30 years of technology

Today, I enter my 30s. Having spent most of it cleaning frantically in a bid to pretend it’s not happening, I thought I would embrace it for a few minutes and share my defining technology moments with you all. I know. I am too generous.

We’ll gloss over the plastic sewing machine and start where I want to start, with the LEGO collection I still own to this day.

My first set of LEGO was the house below, which my Dad got after saving up tokens from Wheetabix boxes.

This excellent blog tells me that it was released in 1987. I would have been 5, which is about right.

I quickly progressed to making robots, using the house windows as eyes, and from there to Technik, when the idea of a wireless controller was but a dream and when the idea of pink LEGO was a thankfully distant reality.

The space series was also a particular favourite, as my sister’s Sylvanian families will attest, should anyone ask them.


Amstrad PCW 8256Around the same time as I encoutered LEGO, my Dad moved from a typewriter to an Amstrad. And there began my love affair with technology.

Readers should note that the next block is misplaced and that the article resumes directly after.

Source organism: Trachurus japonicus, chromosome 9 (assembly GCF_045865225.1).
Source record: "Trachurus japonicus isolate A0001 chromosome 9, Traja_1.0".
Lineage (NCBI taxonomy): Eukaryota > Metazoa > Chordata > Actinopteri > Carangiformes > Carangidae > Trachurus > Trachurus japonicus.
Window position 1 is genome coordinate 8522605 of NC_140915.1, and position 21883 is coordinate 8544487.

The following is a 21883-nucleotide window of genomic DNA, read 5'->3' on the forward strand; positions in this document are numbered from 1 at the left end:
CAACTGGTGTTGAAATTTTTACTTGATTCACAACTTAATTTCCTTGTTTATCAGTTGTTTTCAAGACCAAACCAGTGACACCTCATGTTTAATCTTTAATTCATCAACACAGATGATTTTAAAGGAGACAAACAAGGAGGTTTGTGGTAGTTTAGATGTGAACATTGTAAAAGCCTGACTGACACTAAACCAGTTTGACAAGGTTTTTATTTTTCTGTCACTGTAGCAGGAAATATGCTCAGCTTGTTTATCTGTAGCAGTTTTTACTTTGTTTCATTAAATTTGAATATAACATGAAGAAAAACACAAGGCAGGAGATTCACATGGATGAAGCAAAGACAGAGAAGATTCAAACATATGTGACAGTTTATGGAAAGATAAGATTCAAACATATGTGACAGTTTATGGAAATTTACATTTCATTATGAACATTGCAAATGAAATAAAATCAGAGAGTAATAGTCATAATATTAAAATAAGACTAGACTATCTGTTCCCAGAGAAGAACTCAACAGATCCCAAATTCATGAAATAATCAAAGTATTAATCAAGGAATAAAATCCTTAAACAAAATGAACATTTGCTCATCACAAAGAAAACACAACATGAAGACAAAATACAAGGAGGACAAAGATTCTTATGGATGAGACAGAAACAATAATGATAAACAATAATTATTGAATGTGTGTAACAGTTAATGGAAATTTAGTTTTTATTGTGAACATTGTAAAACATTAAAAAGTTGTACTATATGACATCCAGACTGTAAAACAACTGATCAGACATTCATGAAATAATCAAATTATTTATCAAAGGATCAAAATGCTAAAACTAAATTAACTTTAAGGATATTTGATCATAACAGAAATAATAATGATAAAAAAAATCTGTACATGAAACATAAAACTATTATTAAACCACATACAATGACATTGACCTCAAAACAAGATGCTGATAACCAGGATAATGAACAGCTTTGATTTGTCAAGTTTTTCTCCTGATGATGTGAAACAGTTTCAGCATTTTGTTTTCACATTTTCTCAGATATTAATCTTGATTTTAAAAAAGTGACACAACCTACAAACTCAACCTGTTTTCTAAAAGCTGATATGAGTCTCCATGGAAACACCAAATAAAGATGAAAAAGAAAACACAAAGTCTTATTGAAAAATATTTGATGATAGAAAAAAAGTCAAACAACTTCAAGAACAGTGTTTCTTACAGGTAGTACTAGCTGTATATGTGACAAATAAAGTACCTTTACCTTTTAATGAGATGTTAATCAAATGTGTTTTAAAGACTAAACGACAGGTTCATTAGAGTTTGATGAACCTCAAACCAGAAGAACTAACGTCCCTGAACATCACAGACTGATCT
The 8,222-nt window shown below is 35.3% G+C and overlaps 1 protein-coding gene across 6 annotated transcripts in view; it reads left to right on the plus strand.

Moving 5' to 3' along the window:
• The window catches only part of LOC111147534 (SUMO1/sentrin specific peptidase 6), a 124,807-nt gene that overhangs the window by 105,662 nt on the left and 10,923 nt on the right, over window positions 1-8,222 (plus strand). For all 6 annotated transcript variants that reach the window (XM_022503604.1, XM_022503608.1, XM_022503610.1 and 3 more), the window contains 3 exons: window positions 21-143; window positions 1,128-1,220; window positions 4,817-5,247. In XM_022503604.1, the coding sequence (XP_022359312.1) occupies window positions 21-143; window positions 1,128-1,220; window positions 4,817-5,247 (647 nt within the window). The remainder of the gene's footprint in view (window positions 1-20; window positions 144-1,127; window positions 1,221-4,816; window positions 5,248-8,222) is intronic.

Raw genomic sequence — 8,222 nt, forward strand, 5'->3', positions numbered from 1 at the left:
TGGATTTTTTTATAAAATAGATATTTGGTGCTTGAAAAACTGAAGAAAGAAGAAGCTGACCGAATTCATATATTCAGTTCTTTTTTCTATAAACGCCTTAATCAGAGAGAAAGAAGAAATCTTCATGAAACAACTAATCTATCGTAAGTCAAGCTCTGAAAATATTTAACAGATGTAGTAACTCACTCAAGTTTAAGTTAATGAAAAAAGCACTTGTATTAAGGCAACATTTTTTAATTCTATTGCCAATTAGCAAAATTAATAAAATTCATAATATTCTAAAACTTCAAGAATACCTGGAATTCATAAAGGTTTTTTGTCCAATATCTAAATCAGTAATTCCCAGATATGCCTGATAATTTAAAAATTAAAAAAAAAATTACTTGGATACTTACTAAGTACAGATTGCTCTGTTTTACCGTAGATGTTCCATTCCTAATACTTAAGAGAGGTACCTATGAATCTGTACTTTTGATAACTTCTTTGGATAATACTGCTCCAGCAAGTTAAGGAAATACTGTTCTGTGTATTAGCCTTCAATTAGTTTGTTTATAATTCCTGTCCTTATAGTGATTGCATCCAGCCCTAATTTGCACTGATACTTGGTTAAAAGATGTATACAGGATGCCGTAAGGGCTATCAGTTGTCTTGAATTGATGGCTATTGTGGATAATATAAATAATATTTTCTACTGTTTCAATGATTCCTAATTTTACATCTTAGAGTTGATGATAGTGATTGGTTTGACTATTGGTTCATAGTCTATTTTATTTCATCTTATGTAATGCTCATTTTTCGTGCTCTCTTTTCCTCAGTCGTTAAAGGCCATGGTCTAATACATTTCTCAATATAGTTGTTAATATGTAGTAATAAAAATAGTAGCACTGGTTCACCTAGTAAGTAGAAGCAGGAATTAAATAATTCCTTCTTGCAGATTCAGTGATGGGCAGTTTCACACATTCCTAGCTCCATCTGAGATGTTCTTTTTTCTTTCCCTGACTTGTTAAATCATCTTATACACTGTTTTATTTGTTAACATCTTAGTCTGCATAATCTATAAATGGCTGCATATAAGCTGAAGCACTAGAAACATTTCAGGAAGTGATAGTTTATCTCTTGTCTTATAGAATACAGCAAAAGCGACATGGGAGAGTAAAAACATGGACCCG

I still remember the black screen and green type with a certain fondness. Within weeks of it arriving in the house, I could boot it up and use the word processor. Mainly I tried to draw pictures on it, using character keys. Bless my little cotton socks.

I also had a love of animals, and recall being deeply disappointed when, on visiting family friends, the “mouse” my Dad was invited to see turned out to be nothing more than a square plastic box attached to the computer. Little did I know…

I had to be prised off BBC Micros at school. Even when they translated some of the games into Gaelic and removed the English versions from the classroom, I remained a fan.

I particularly loved one which featured a maze through which you had to travel in a red car whilst being stalked by lions. Can anyone remember its name?

There followed an early colour PC, an original Nintendo Gameboy, the scientific calculator for which I memorised the equation for “BOOBLESS” pretty early on, and a foray into lamp repairing which resulted in a 270 volt shock and a sound telling off.

Desperately wanting to create something in Gaelic (I was a Gaelic Medium Education guinea pig) which did not involve fish farming, the clearances or miserable poetry about lost love, I started teaching myself to build websites. I began by finding the translate-able bits of other people’s code and moved on from Microsoft Publisher rendered pages to my own coding before the end of secondary school.

I’m still coding. I still can’t afford Dreamweaver, and I still don’t care. Give me notepad and a browser and I’ll be happy for hours.

Meekery, brought to you courtesy of LEGO and Surallan.


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